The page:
No more cases of hepatitis B found among dental patients

Mission of Mercy clinic attendees still coming in for follow-up testing

September 02, 2010|By MATTHEW UMSTEAD

MARTINSBURG, W.Va. -- Health officials have not found any additional cases of hepatitis B among people treated at a free dental clinic last year since the announcement in June that five people developed the disease after the event.

Berkeley County Health Department Administrator Bill Kearns told Berkeley County Commissioners on Thursday that attendees notified of possible exposure in June are still coming in for follow-up testing.

About 350 people have been tested, including those who were examined at a special clinic staged in June at Martinsburg High School, according to the health department.

The three patients and two volunteers at the Mission of Mercy clinic who were infected have recovered, health officials said at a June press conference.


Those infections surfaced in November.

Symptoms of newly acquired or acute hepatitis B typically include fever, nausea, vomiting, abdominal pain, yellow color in skin or eyes, dark urine and light colored stool. The infection of the patients and volunteers surfaced within an expected six-week to six-month incubation period of the virus, officials had said.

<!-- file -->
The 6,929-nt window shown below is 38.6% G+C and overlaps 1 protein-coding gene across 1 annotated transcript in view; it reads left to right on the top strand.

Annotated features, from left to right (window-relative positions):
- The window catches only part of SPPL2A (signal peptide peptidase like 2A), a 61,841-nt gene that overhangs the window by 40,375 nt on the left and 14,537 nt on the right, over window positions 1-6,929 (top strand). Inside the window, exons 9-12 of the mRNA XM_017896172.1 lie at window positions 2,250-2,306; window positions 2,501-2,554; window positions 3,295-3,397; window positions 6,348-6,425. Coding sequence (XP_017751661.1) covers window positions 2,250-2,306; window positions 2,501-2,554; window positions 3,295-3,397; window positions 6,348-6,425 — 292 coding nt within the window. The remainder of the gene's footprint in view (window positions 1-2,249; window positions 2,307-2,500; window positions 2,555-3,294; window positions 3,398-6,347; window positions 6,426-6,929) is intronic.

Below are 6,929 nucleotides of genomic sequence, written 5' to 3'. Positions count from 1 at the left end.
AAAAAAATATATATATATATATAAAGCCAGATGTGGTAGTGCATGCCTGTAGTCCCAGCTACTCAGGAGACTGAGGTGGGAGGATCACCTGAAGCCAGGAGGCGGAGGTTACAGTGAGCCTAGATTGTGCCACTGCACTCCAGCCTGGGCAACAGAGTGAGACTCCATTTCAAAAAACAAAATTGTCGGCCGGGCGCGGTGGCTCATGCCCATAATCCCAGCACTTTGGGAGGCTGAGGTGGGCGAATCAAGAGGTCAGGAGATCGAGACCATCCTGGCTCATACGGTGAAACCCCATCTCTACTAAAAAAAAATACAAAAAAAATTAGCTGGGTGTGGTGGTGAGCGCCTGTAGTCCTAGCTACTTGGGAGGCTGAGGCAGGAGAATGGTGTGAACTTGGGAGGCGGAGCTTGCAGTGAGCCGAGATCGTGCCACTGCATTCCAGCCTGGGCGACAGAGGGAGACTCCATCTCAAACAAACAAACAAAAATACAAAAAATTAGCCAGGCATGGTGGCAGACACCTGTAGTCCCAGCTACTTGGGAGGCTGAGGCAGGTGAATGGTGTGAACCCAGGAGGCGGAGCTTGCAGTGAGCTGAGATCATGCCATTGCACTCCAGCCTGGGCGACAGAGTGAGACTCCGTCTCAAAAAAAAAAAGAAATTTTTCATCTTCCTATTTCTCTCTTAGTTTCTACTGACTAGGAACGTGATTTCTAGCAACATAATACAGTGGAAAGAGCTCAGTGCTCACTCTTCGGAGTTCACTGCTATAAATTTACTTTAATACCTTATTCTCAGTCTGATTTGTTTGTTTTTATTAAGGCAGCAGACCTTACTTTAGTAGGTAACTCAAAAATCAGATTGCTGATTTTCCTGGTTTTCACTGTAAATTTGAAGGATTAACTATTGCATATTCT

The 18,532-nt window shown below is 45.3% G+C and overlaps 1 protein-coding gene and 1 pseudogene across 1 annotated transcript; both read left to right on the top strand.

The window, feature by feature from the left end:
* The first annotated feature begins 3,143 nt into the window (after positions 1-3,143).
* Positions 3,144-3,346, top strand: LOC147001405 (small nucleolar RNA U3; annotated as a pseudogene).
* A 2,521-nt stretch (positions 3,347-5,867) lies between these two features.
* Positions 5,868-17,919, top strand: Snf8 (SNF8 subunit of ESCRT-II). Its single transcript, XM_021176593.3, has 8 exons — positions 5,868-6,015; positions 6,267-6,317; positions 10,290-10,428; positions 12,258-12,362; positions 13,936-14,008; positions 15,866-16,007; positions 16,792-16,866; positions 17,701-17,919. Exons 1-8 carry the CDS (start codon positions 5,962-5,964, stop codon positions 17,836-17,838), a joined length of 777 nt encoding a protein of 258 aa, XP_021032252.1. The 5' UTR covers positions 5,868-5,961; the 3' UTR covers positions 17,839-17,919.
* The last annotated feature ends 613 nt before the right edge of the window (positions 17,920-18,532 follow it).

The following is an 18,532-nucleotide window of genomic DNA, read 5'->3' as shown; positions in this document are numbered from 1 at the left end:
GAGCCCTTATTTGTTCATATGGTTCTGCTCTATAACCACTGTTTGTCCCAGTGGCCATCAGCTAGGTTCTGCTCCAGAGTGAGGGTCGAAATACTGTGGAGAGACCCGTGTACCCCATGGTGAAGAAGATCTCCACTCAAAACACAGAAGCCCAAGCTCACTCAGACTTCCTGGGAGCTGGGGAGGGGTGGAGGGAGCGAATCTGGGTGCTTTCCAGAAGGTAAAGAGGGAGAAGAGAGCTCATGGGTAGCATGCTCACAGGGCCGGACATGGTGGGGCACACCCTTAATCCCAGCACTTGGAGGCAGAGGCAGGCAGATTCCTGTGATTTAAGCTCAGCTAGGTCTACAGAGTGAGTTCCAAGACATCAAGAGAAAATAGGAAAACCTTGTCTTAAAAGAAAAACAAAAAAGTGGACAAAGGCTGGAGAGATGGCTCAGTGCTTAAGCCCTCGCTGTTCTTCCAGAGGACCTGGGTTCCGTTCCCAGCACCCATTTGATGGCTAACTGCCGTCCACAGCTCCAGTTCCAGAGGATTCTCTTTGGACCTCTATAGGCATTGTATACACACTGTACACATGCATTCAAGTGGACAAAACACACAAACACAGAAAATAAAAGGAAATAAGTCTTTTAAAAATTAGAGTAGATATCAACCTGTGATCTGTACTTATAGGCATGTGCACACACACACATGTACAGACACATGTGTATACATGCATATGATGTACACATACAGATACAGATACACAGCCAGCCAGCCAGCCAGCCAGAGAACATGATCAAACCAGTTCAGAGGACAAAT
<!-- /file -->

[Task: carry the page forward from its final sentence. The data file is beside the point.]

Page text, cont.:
The Mission of Mercy project was an initiative of the Healthy Smiles Partnership and was sponsored by the United Way of the Eastern Panhandle. The clinic was at Hedgesville High School in June of 2009.

Health investigators found no evidence that hepatitis C or HIV were transmitted at the clinic, but all 1,110 patients were encouraged to be tested for those viruses as well as a precaution. The clinic's 719 volunteers also were notified.

In his quarterly report to the County Commission on Thursday, Kearns also announced the Health Department would hold its first seasonal flu clinic on Sept. 10, from 9 a.m. to noon.

The $10 flu shot will include H1N1 virus protection, Kearns said.

Last year, about 12,000 seasonal flu and H1N1 flu shots were administered, Kearns said.

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